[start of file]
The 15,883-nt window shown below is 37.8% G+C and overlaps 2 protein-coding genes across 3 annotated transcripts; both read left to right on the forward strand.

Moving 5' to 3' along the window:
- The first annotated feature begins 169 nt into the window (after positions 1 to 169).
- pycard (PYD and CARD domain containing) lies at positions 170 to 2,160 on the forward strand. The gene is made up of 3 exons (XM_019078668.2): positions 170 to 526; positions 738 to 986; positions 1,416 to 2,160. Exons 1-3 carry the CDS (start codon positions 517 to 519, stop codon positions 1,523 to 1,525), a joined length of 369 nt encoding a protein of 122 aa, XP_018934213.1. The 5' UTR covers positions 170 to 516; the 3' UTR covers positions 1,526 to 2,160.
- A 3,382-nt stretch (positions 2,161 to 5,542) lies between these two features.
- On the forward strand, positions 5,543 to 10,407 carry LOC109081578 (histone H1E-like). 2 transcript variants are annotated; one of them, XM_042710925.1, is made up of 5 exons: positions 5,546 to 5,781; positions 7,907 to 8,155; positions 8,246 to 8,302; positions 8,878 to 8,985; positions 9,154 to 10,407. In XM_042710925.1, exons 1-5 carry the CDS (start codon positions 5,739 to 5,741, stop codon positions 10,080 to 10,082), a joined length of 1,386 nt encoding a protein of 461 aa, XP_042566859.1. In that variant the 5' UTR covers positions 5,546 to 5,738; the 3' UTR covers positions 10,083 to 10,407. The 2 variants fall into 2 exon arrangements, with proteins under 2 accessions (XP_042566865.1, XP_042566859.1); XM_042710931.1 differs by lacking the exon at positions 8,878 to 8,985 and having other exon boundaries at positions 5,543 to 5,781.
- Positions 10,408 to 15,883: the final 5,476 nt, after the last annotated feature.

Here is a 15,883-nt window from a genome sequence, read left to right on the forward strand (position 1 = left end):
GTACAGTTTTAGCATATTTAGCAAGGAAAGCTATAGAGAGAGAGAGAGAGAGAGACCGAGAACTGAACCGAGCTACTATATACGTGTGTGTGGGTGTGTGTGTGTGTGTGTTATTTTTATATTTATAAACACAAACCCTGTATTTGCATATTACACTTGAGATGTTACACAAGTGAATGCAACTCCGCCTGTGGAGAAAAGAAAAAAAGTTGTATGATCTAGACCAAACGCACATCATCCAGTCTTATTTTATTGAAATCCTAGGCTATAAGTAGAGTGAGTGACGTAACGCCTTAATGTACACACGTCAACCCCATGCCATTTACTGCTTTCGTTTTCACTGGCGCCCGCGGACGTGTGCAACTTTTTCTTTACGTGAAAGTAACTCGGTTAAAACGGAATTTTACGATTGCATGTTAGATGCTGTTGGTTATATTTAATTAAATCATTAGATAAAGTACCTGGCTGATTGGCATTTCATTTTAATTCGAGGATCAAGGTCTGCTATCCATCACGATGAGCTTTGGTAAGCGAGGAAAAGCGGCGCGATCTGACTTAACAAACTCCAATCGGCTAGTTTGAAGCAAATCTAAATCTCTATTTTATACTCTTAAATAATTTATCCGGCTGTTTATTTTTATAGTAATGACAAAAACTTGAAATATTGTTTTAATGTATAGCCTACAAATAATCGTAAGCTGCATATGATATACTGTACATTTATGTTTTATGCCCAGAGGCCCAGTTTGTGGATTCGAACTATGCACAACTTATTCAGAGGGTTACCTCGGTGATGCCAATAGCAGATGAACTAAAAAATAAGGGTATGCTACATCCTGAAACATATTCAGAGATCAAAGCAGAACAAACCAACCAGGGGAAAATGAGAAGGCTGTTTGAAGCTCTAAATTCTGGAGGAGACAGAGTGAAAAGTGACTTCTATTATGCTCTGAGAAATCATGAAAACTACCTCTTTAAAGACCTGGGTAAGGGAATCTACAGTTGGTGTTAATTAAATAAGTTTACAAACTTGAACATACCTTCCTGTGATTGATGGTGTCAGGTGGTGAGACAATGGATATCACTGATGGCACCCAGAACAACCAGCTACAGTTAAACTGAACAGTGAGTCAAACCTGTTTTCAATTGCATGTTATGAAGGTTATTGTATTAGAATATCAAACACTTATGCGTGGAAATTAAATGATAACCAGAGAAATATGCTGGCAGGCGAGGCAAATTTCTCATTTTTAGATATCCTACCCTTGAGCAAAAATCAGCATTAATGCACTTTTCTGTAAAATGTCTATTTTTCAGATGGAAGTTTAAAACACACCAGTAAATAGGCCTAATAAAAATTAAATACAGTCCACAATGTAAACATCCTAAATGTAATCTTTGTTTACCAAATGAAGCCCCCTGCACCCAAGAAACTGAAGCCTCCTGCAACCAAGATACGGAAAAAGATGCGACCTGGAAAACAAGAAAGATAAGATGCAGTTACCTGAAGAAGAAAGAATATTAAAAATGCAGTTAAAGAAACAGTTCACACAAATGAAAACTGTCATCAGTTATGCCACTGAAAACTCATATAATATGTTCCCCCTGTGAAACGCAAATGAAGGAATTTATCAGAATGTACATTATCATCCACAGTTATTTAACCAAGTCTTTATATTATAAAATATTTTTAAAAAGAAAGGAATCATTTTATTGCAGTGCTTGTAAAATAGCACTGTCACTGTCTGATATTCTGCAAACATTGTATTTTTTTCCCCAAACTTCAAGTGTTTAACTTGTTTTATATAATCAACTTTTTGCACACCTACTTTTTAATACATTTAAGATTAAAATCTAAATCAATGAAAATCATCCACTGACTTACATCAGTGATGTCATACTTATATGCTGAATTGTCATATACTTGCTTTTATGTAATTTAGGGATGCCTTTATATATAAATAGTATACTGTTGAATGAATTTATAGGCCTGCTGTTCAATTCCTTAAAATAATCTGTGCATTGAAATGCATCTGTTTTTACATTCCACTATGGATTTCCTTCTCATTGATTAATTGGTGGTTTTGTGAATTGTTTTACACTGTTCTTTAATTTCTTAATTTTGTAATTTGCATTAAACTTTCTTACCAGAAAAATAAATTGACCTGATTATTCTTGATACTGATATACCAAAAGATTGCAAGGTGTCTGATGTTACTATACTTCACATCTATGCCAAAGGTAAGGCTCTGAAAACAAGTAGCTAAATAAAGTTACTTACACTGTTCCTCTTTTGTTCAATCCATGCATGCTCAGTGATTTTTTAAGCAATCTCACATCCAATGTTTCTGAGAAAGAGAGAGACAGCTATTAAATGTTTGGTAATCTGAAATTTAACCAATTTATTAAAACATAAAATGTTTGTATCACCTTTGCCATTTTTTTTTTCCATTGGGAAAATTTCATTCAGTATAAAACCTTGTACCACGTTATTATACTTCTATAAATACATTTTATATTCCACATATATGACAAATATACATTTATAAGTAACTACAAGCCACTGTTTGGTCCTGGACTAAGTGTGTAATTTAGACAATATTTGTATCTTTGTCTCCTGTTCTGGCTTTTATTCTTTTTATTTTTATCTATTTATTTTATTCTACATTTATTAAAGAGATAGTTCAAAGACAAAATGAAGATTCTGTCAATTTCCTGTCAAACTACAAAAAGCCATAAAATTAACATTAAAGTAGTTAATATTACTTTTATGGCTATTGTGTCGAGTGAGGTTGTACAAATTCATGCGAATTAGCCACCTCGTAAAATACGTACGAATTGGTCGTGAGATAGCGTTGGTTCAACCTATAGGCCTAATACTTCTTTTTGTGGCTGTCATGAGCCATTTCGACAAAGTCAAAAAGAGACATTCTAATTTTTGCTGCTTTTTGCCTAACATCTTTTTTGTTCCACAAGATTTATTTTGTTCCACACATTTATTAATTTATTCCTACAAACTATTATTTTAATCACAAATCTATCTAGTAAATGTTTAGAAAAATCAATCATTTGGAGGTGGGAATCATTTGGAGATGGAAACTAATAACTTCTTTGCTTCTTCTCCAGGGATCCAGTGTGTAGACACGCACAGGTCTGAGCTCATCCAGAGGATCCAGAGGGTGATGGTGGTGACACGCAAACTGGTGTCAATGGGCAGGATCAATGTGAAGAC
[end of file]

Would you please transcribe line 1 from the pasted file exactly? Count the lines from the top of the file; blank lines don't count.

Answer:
The 15,883-nt window shown below is 37.8% G+C and overlaps 2 protein-coding genes across 3 annotated transcripts; both read left to right on the forward strand.